Customs authorities around the world are embracing the use of big data and data analytics, a development that creates risk and opportunities for importers and exporters.
Indeed, the World Customs Organization (WCO) has pushed this agenda for several years. In 2016, for example, the WCO’s International Customs Day carried the theme Digital Customs: Progressive Engagement. Customs agencies were urged to adopt the latest technology, and WCO members were invited to use cloud computing, blockchain, and other technologies that could “improve coordination and data exchange mechanisms with other stakeholders, such as other government agencies involved in cross-border movement of goods and the trade community,” according to a report from the World Customs Journal.
The following year, International Customs Day focused on using data analysis to unlock insights from the huge volume of data that customs agencies generate and collect from importers and exporters in their day-to-day operations.
A year later, in 2018, the WCO published draft guidance on the use of data analytics to uncover patterns, associations, and anomalies — and draw practical conclusions — from datasets. “By bringing all the data together from the entire supply chain, Customs can obtain accurate and holistic pictures enabling them to identify trends — understanding who does what along the chain,” the draft guidance noted. “Identifying trends can enable Customs authorities to spot suspicious activities that can lead to detecting frauds (e.g., smuggling of goods, under-invoicing) and identifying counterfeits and other restricted/prohibited goods.”
Download the special report, How Big Data and Data Analytics Will Transform Supply Chains, published by Thomson Reuters ONESOURCE, here.
Now, the European Union has embarked on a three-year project, titled PROFILE, to leverage machine learning, graph-based analytics, and natural-language processing to improve techniques for managing customs risk.
Some of these initiatives include:
- The Netherlands collects pricing information from online marketplaces and compares it with product values declared during the import of e-commerce shipments.
- Belgium is developing a tool to leverage machine learning to establish risk indicators for profiling economic operators.
- Sweden and Norway are upgrading import/export risk assessments at the border.
Customs agencies’ adoption of data analytics, along with the move to electronic filing requirements, is producing information that can be shared between governments more efficiently. This should reduce error rates, shorten time of entry, and improve tax fraud detection, and provide threat prevention needs assessment for heightened security.
Faster, deeper insight into customs filings though the application of data analytics also could increase the likelihood and volume of customs audits for multinational corporations and other importers and exporters. As a result, companies that lack the analytical tools that Customs agencies are deploying may be at a disadvantage.
In a recent special report, How Big Data and Data Analytics Will Transform Supply Chains, published by Thomson Reuters ONESOURCE, many of these issues for corporations and importers/exporters were addressed. “The three biggest benefits for using big data within supply chains are traceability, relationship management (e.g., better customer service), and forecasting/predictability,” the report states. “The benefits of traceability are obvious. Knowing where your goods are located at any point of the supply chain, being able to predict or be notified of supply chain disruptions, and having contingency plans to address these issues have an enormous impact on profitability, resource planning, and customer satisfaction.”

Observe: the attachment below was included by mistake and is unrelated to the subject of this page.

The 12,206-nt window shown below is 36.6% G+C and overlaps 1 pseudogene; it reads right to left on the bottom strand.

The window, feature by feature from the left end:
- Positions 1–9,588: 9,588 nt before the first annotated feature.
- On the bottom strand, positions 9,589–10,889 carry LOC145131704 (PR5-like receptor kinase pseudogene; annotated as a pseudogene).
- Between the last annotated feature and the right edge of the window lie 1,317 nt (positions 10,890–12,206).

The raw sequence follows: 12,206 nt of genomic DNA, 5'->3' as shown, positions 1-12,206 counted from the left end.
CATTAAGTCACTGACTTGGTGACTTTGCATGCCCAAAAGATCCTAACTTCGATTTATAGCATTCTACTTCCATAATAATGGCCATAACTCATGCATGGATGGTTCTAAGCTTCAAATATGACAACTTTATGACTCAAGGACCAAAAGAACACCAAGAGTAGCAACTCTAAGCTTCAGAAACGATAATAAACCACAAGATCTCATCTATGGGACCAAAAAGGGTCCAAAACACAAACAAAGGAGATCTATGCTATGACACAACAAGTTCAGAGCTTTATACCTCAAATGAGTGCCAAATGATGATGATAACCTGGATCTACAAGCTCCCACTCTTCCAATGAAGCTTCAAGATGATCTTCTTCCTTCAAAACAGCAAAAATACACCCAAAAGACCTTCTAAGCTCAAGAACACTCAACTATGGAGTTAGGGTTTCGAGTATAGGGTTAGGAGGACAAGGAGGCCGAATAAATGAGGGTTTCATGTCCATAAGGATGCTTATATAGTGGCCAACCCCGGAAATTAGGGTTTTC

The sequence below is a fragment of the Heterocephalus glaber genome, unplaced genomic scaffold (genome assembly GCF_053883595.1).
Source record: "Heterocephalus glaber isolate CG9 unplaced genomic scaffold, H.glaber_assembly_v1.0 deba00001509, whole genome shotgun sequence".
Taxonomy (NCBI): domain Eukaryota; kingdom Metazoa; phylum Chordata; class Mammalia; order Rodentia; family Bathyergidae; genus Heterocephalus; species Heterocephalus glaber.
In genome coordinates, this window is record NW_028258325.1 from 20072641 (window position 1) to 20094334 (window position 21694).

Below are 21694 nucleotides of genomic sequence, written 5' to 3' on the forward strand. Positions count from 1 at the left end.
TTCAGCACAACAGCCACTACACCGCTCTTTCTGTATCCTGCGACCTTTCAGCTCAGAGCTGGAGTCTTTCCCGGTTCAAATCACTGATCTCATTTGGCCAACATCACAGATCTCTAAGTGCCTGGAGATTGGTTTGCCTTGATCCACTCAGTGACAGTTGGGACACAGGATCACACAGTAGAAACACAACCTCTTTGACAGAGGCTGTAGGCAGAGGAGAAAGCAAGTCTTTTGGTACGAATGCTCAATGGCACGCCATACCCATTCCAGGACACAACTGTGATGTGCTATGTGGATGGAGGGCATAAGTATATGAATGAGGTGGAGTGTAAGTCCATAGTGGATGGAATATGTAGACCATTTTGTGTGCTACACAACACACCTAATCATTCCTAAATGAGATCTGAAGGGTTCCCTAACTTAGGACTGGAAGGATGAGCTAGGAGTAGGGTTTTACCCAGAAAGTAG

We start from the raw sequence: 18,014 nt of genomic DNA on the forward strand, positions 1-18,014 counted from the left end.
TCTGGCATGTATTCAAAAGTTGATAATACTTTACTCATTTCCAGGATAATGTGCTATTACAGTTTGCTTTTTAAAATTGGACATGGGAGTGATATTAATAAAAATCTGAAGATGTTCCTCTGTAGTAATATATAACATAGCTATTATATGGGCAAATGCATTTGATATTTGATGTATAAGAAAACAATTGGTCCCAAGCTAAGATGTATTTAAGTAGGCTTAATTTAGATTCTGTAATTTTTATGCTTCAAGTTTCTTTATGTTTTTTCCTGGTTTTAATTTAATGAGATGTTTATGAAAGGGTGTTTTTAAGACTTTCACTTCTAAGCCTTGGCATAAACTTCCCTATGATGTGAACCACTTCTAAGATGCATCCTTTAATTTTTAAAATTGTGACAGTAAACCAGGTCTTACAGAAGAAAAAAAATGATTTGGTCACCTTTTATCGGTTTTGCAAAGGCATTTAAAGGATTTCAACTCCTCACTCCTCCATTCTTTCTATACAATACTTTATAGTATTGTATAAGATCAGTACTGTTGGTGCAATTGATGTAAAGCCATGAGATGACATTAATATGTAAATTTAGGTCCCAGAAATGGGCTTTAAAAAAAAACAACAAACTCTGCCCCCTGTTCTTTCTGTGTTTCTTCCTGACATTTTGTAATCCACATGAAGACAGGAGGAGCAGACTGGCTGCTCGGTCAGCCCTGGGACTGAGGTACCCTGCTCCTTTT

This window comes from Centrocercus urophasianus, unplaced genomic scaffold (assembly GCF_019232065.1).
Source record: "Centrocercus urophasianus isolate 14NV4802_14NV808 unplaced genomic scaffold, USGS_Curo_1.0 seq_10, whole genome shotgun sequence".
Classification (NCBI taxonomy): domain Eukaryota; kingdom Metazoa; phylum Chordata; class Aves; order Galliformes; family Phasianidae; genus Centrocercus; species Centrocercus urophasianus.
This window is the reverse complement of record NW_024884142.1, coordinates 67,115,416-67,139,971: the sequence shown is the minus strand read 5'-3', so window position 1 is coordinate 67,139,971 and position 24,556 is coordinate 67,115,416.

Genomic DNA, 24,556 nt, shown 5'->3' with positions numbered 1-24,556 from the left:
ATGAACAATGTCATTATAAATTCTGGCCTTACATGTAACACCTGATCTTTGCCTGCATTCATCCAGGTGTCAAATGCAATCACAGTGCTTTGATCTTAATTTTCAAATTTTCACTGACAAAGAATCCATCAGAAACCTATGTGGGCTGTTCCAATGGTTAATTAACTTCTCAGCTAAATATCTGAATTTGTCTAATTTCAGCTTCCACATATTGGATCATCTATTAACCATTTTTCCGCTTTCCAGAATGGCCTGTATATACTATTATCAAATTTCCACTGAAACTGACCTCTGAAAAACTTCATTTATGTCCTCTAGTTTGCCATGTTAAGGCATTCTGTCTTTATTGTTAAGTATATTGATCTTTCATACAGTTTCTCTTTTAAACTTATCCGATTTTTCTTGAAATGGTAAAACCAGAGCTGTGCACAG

Other takeaways from the special report include:
- Multinational corporations’ use of these technologies is growing as they face pressure to increase profit margins and shorten order-to-delivery cycles. The research firm Gartner recently reported 2019 sales of $24.6 billion in the business intelligence and analytics market, an increase of nearly 50% over three years.
- There are numerous ways data analytics can improve supply chain efficiency: validating data; detecting anomalies; benchmarking operations; allowing for mobile reporting and visibility into global logistics’ offering real-time route optimization, improved demand forecasts, and inventory management; and providing for responses to government audits.
- The power of artificial intelligence (AI) to assist in supply chain planning became clear during the COVID-19 epidemic. “Healthcare and aerospace companies tasked with ensuring timely delivery of critical medical supplies leveraged AI to quickly modify shipment plans to minimize delays and service failures,” the report notes. “Airspace Technologies was one of the first logistics providers in this time-critical space to implement a breakthrough AI-powered platform that enabled them to swiftly adjust operations without interruptions to their 24/7, 365-days-a-year services.”
- Progressive companies are focused on prescriptive analytics to address opportunities and problems identified through predictive analytics. Gartner reports that the prescriptive analytics software market will reach $1.88 billion by 2022, representing a 20.6% compound annual growth rate from 2017. “Analyzing current data sets for patterns,” the Thomson Reuters report says, “prescriptive analytics evaluate the possible outcomes of the multiple courses of action. This not only provides decision-makers with multiple options on how to address the issue but also the hypothetical impact of each option.”
At the same time, data analytics can reduce mundane, manual tasks and enable global trade teams to focus on strategic planning, deliver tangible benefits to their companies, and keep up with increasingly tech-savvy customs agencies.